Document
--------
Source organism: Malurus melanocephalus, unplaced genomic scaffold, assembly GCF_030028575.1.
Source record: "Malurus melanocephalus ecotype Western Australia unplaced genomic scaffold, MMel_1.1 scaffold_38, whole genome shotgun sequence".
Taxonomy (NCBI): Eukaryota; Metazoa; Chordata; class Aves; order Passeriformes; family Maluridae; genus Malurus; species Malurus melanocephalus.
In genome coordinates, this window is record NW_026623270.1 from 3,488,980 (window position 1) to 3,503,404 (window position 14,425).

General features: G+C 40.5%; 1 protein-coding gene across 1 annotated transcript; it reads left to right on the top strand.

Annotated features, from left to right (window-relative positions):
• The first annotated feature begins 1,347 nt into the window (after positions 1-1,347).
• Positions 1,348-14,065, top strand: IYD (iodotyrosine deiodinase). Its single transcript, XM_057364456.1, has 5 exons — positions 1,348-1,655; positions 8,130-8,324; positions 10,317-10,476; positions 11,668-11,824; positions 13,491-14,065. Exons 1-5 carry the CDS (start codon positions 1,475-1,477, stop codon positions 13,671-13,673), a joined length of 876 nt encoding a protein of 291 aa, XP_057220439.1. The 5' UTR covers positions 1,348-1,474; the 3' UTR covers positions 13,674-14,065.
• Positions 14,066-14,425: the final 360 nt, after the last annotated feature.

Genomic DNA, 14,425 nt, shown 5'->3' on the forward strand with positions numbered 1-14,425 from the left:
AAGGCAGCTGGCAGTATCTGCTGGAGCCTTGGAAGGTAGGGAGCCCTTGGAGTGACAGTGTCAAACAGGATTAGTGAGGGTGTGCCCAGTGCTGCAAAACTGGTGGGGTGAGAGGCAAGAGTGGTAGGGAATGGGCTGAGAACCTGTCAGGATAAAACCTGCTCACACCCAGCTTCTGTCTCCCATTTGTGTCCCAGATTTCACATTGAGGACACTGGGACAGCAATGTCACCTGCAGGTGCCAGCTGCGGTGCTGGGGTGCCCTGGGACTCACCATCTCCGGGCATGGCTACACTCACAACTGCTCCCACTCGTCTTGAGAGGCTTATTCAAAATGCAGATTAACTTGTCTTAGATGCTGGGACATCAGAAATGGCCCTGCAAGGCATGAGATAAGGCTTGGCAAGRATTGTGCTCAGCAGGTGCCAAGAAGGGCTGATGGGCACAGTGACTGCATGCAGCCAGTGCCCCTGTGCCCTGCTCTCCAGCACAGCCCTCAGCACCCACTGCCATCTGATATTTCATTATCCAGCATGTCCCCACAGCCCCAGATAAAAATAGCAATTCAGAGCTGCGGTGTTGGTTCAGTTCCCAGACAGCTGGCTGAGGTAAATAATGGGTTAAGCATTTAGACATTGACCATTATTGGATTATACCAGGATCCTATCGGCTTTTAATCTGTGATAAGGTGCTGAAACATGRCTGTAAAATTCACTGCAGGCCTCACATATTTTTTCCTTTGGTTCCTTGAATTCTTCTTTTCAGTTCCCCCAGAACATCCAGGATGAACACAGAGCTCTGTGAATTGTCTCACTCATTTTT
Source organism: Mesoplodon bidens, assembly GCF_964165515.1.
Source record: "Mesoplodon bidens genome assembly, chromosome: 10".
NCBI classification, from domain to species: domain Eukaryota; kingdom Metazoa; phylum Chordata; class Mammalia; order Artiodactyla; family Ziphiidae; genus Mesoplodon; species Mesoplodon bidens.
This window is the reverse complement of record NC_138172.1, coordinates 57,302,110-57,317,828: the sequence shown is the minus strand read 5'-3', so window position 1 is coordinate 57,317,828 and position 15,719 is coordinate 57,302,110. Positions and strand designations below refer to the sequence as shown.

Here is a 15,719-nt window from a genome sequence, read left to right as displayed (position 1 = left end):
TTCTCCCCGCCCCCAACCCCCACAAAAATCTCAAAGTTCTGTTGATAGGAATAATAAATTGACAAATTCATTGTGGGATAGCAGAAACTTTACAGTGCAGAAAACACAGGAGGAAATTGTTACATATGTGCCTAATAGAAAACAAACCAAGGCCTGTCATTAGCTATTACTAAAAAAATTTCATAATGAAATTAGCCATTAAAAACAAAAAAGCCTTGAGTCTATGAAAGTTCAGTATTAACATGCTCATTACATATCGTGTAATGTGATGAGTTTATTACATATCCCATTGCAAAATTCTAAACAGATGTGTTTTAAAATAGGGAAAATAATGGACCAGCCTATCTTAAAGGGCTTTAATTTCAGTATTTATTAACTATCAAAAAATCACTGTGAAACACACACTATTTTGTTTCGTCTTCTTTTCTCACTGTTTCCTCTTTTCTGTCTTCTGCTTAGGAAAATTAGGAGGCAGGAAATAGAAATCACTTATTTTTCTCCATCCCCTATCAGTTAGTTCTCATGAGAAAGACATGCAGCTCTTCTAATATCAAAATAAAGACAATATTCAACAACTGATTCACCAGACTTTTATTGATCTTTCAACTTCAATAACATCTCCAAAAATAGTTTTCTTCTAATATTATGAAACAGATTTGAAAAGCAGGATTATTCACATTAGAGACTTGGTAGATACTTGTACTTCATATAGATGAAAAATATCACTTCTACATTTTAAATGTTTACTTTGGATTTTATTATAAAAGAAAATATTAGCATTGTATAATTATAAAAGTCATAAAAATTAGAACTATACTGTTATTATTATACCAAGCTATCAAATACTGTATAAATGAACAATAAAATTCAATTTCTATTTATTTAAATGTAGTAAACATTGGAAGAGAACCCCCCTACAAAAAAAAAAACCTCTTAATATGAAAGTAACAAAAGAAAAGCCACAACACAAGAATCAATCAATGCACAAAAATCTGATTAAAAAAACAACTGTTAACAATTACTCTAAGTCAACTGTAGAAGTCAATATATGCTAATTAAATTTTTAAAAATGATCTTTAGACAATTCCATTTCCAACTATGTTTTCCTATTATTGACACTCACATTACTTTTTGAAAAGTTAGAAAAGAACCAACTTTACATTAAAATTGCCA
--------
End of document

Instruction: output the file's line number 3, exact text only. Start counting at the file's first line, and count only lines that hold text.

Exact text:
Taxonomy (NCBI): Eukaryota; Metazoa; Chordata; class Aves; order Passeriformes; family Maluridae; genus Malurus; species Malurus melanocephalus.